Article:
Kay looked at Leslie, her face barren of pity.

“I never had a mother,” Kay said. “I always wanted one. But I sure am glad I didn’t have a mother like you. Pouring her insecurities about the world into my little head just so that they could turn true.”

Leslie then put down her cup and reached across the table to grab Kay by the wrist, her nails digging into her skin, keratin hooks grazing across fish scales.

“You think you won’t have to sacrifice?” Leslie said. “You think that what you want is more important than what I want? They will tear you apart, break you into pieces just so that they can have the opportunity to throw it all away. You will taste misery, Kay. You need to strip yourself down, tear away everything you’ve trusted. Return to the vacuum and build yourself back up with what’s right.

“There’s a finite amount of happiness in the world and we all just keep stealing it from each other. This life is hard.”

Kay pulled her arm away from Leslie, nail marks dug red imprinted into her forearm.

“For you,” Kay replied.

They sat in the silence. A knock came at the door. The two women turned their heads simultaneously at the sound. Officer Thompson entered, with Mike and Mark following behind carrying tripods with affixed floodlights.

“I’m sorry ladies, but we’re going to have to use this room.” He turned to Leslie. “Mrs. Sonder, I’ve been told that you have family waiting for you in town. One of my partners will escort you.”

“And Ethan?” Leslie asked.

“The detective just arrived. He’s going to speak with Ethan. We’ll let you know what happens.”

“I’ll show my way out,” Kay said, sliding past the officer.

“Take care,” Leslie called out coolly from behind.

Kay said nothing back.

Ethan was seated at the kitchen table, his seat still warm from his mother’s body. His forearms and hands were bandaged up and laid out in front of him, their blistered skin lacquered with gauze and medical wrap. His face was burned, his eyes were red. Dried salty streaks glistened over his cheeks as the flood lamp lights bore their way on to him, casing the rest of the kitchen in shadow. He barely lifted his stare as Officer Thompson finished reading him his Miranda warning.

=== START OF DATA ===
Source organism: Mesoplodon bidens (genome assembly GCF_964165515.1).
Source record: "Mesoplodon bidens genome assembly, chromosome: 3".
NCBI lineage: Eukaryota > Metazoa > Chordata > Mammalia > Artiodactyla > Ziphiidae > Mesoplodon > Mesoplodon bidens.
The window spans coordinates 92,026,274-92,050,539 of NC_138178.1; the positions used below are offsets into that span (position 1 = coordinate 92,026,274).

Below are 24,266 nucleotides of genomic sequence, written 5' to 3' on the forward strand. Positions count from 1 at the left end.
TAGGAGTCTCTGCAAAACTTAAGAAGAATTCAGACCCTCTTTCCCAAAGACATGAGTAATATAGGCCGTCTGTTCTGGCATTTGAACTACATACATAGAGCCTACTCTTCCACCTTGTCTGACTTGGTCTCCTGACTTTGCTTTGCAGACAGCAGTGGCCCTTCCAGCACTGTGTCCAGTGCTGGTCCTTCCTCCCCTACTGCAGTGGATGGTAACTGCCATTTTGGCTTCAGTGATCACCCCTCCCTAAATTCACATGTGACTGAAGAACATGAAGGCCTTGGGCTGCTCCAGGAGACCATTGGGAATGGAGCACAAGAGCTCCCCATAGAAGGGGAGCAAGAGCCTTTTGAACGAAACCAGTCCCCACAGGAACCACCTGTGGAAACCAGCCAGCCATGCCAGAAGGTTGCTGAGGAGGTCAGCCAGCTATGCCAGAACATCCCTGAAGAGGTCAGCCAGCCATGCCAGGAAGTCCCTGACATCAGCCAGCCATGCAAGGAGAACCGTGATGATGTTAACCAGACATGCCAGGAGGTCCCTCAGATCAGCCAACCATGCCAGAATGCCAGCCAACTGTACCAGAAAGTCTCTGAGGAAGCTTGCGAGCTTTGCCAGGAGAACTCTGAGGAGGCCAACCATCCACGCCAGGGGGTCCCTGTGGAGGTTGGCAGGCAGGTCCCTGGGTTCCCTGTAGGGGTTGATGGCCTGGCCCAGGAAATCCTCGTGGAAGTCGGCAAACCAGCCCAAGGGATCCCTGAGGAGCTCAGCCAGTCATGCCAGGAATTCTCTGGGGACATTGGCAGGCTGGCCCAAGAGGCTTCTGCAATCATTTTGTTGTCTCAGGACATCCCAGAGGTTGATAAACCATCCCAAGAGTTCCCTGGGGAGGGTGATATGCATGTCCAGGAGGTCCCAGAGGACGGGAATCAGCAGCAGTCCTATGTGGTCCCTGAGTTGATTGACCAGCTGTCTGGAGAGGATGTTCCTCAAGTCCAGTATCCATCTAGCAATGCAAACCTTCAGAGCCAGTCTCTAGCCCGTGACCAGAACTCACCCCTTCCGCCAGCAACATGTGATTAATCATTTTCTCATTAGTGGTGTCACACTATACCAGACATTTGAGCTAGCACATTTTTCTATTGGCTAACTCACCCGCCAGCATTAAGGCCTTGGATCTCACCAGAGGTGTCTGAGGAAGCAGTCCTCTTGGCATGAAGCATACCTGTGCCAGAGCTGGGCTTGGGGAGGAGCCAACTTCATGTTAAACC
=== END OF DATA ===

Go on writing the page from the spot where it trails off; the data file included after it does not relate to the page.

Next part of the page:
“Do you understand each of these rights I have explained to you?”

Ethan kept his chin down.

“Son? Do you understand what I just said?”

“Yes,” Ethan said softly.

“Having these rights in mind, do you wish to talk to us now?”

Ethan sat in silence before lifting his head to glare.

“No.”

“We want this to be over as soon as possible Ethan,” Officer Thompson continued. “But I need you to say yes for us to continue.”

“No,” Ethan replied.

The officer sighed. The detective, wearing plainclothes outside of his custom leather shoes, had been standing in the shadows, listening. At hearing Ethan’s despondency, he walked over to the officer and spoke softly. The officer nodded before turning to Ethan.

“We have a detective here. His name is,” Officer Thompson turned to the detective. “What’s your name?”

“Detective Deiss.”

“Now Detective Deiss is going to talk to you. He’s not going to ask you any questions. He’s just going to talk. You listen.”

With that the officer looked back at the detective, giving him a thumbs-up. The man looked back to the officer with an empty stare.

“Do you think we could have some privacy?” Detective Deiss asked.

Officer Thompson bit his tongue.

“Sure, I’ll be right outside.”

The detective waited until the officer’s footsteps disappeared behind the closed the front door, then began turning off the floodlights while speaking in a steady warm tone.

“Hello Ethan,” he said. “My name is Lester. Do you mind if I take a seat?”